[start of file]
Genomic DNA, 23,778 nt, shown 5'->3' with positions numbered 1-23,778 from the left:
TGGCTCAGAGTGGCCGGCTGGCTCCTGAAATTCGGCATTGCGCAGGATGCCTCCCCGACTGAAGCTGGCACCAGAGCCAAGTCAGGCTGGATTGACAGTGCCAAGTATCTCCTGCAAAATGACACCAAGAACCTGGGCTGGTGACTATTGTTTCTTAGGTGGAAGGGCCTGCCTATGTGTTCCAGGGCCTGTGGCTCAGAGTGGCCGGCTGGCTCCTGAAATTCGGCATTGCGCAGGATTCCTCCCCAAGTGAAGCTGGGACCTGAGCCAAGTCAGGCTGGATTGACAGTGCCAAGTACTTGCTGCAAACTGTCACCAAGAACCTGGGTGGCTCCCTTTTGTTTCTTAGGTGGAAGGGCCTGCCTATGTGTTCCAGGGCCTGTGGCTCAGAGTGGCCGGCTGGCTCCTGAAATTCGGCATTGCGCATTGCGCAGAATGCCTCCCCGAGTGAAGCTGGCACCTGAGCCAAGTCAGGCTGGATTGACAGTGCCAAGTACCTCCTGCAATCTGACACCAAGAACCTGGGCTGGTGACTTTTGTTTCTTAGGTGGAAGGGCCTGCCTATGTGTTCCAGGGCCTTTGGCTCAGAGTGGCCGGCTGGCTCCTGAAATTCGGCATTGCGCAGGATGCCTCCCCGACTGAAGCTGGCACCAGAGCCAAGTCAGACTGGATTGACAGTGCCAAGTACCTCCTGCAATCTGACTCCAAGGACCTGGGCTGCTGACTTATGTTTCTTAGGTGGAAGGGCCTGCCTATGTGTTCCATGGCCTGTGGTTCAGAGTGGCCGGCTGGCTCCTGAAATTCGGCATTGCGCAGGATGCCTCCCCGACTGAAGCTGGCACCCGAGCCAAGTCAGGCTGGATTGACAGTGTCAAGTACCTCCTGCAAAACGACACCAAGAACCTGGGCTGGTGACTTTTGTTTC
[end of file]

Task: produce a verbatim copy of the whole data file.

Genomic DNA, 23,778 nt, shown 5'->3' with positions numbered 1-23,778 from the left:
TGGCTCAGAGTGGCCGGCTGGCTCCTGAAATTCGGCATTGCGCAGGATGCCTCCCCGACTGAAGCTGGCACCAGAGCCAAGTCAGGCTGGATTGACAGTGCCAAGTATCTCCTGCAAAATGACACCAAGAACCTGGGCTGGTGACTATTGTTTCTTAGGTGGAAGGGCCTGCCTATGTGTTCCAGGGCCTGTGGCTCAGAGTGGCCGGCTGGCTCCTGAAATTCGGCATTGCGCAGGATTCCTCCCCAAGTGAAGCTGGGACCTGAGCCAAGTCAGGCTGGATTGACAGTGCCAAGTACTTGCTGCAAACTGTCACCAAGAACCTGGGTGGCTCCCTTTTGTTTCTTAGGTGGAAGGGCCTGCCTATGTGTTCCAGGGCCTGTGGCTCAGAGTGGCCGGCTGGCTCCTGAAATTCGGCATTGCGCATTGCGCAGAATGCCTCCCCGAGTGAAGCTGGCACCTGAGCCAAGTCAGGCTGGATTGACAGTGCCAAGTACCTCCTGCAATCTGACACCAAGAACCTGGGCTGGTGACTTTTGTTTCTTAGGTGGAAGGGCCTGCCTATGTGTTCCAGGGCCTTTGGCTCAGAGTGGCCGGCTGGCTCCTGAAATTCGGCATTGCGCAGGATGCCTCCCCGACTGAAGCTGGCACCAGAGCCAAGTCAGACTGGATTGACAGTGCCAAGTACCTCCTGCAATCTGACTCCAAGGACCTGGGCTGCTGACTTATGTTTCTTAGGTGGAAGGGCCTGCCTATGTGTTCCATGGCCTGTGGTTCAGAGTGGCCGGCTGGCTCCTGAAATTCGGCATTGCGCAGGATGCCTCCCCGACTGAAGCTGGCACCCGAGCCAAGTCAGGCTGGATTGACAGTGTCAAGTACCTCCTGCAAAACGACACCAAGAACCTGGGCTGGTGACTTTTGTTTC